A Day in the Life of Buddy Guy’s Guitar Tech – Part Two

"I’ve never seen Buddy walk through a show and half-ass it..."

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Chris Bynum with Buddy Guy’s Polka Dot guitars   Photo by Bradley Cook

Since his time with Buddy began in 2015 Chris Bynum has traveled the world with the blues master and his black and white polka dot Strat, playing all kinds of gigs in all sorts of places but it was Buddy’s two sets at Byron Bay Bluesfest in 2017 that Bynum remembers as his favorites.

“Byron Bay Bluesfest was a really great gig, and that’s because it was such a great festival. Of all the festivals I’ve been to around the world, I really loved the line-up of music they had, the people there treat you well, they’re organized, the catering was amazing backstage, it’s stuff like that which makes an event.

“Festivals are usually a pain in the ass: It takes a lot of time, there’s confusion, and there are so many people. They’re generally not as much fun to do as a regular standalone theatre gig but Byron Bay was fun because the crowd was into it, and just the whole experience was great. I love Australia, anytime I go to Australia that’s a win for me. We didn’t get near enough time there, we just did that one gig, so we’d love to come back.”

Although Buddy may have been taking his time slow cooking beans during his recent break from touring the world, the 81 year old, spent a few hard working months on his latest album “The Blues is Alive and Well” last year, which hit number one on the Billboard Blues chart last week.

After working with producer Tom Hambridge on the songs, and recording demos with a selection of studio musicians, Buddy, Hambridge, and the team rolled into Blackbird Studios in Nashville for three days of recording, which Bynum recalls as a masterclass.

“The first day I loaded in at Blackbird Studios in Nashville and I set up three amplifiers for Buddy, two were owned by the studio, one was a 100-watt Dumble Steel String Singer, and guitar nerds will know what that is, it’s really a special amplifier. The second one was a little Fender Champ, and the third amp was supposed to be a ’59 Bassman but the one the studio provided sounded horrible and so in luck we’d brought some of Buddy’s amps, and so I put one of Buddy’s amps that he uses on stage, just a standard Fender ‘59 reissue Bassman.

“I hooked them up, and the way I hooked them up is I can isolate each amp, I can turn them off or on, or run them all at the same time. So the first night we got there I sat Buddy down with his cream guitar which was his number one guitar at the time, and we just played each amp until he got it where he liked it, and I never touched them for the rest of the sessions, we just changed guitars, but I never changed the amp settings, I left them all the same. Each morning I’d turn them on, I’d plug Buddy in, run all three of them the way they were, and then the producer and engineer would pick whichever worked best for that particular song or blended them to get the tone that they wanted.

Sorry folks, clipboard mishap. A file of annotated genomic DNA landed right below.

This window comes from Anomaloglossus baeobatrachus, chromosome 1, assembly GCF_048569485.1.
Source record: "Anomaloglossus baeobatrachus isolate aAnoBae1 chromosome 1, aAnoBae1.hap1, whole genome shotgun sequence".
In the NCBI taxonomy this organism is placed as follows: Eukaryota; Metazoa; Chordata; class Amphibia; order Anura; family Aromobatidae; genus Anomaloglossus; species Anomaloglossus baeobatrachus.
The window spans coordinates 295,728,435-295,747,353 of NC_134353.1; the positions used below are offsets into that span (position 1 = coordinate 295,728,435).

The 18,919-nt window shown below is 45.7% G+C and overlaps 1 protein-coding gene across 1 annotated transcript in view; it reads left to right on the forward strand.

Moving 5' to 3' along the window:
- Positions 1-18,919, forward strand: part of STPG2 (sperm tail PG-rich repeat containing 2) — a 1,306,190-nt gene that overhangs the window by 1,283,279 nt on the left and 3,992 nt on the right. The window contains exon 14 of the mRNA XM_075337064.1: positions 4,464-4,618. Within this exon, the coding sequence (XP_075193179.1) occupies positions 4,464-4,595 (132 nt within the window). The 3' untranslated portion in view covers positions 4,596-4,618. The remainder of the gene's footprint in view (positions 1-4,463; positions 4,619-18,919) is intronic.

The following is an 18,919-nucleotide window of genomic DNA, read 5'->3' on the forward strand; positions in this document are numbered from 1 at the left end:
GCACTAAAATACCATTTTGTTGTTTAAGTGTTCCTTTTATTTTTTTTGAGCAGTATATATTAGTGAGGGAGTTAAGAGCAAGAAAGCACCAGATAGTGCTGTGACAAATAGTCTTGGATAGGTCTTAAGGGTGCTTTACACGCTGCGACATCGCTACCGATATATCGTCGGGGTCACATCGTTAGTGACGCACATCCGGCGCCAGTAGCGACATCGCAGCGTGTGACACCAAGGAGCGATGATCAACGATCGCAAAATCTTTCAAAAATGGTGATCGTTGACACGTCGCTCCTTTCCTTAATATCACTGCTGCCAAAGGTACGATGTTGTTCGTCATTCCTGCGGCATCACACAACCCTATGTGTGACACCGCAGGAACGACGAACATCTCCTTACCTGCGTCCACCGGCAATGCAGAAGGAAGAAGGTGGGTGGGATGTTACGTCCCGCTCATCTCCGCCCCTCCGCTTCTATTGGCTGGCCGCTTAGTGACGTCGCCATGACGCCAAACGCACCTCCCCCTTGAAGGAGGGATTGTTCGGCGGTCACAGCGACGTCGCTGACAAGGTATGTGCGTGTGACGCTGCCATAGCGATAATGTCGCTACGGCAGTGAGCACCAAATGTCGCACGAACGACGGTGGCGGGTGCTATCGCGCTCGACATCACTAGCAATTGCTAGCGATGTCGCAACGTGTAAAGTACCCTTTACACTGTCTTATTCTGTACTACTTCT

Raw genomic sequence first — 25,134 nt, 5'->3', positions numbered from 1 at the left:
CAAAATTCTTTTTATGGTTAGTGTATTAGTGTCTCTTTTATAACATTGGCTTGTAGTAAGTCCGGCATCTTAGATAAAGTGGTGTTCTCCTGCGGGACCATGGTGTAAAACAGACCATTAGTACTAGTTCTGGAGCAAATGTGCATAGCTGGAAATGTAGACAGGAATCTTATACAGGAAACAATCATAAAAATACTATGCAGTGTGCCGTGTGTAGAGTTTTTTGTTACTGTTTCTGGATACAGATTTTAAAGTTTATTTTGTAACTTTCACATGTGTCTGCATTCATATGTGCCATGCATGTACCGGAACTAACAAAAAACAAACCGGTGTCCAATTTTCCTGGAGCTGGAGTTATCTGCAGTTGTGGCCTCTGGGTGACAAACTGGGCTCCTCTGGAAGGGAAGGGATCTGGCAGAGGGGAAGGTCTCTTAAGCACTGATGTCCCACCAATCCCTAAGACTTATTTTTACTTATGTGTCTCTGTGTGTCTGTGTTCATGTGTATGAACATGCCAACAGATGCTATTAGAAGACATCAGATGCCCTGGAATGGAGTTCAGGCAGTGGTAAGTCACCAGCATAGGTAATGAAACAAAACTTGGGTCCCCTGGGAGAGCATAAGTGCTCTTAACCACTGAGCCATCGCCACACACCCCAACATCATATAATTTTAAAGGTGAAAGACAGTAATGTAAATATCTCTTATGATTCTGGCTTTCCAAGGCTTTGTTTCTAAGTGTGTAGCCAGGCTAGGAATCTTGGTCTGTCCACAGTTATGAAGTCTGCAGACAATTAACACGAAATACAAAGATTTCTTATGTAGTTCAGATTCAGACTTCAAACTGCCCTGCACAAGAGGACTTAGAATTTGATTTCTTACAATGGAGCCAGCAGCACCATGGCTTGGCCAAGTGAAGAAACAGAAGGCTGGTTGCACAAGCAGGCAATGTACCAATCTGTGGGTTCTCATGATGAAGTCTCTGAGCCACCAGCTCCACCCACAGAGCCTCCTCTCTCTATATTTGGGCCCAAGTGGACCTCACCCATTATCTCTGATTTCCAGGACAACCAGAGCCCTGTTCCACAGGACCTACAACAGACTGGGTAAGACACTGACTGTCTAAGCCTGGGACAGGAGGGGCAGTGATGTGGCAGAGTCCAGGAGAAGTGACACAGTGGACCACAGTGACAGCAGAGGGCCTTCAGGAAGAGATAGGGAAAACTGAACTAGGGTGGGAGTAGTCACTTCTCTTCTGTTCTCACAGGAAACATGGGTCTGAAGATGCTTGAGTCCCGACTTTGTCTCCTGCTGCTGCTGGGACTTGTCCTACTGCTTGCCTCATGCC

“We did 18 songs in three days! Anyone who’s worked in the studio would know that’s an incredible amount of work.”

With a new hit record under his guitar strap, and adoring fans worldwide, Buddy and company have been playing a number of shows in honour of its release, but rehearsal still isn’t on Buddy’s to do list, one thing that him and Leonard Cohen approach very differently, amongst some big similarities says Bynum.

“He hasn’t rehearsed any of the songs off the new record with the band yet; they learned them on their own, and then he just goes into it. It’s so different to Leonard who we would spend weeks rehearsing, and months perfecting a song before it ever debuted on stage; very opposite. Leonard would do these hour and a half long sound checks with the full band whereas I’ve never seen Buddy at sound check, ever. Not that one is right or one is wrong, it’s just the way two different men do things.

“At the same time, the common thing they share is that when they’re on stage no matter what’s going on, no matter how bad they feel, no matter what’s happened on that day, when Leonard Cohen and when Buddy Guy hit the stage they give everything they’ve got to that crowd, and I’ve never seen Buddy walk through a show and half-ass it, and I’ve never seen Leonard do that.

Chris Bynum smiles as he shows off Buddy Guy’s guitars    Photo by Bradley Cook

“The other common theme that they both have is that they both respect people, and they both really are trying to carry a message of ‘let’s all be good to one another, let’s all treat each other right.’ I don’t know how much you know about the history of the Southern United States, but 81 years ago Buddy grew up as a sharecropper. His family would grow crops and the owner would take part of the crops as pay for them to live on his property, and then whatever was left over was what they got to keep.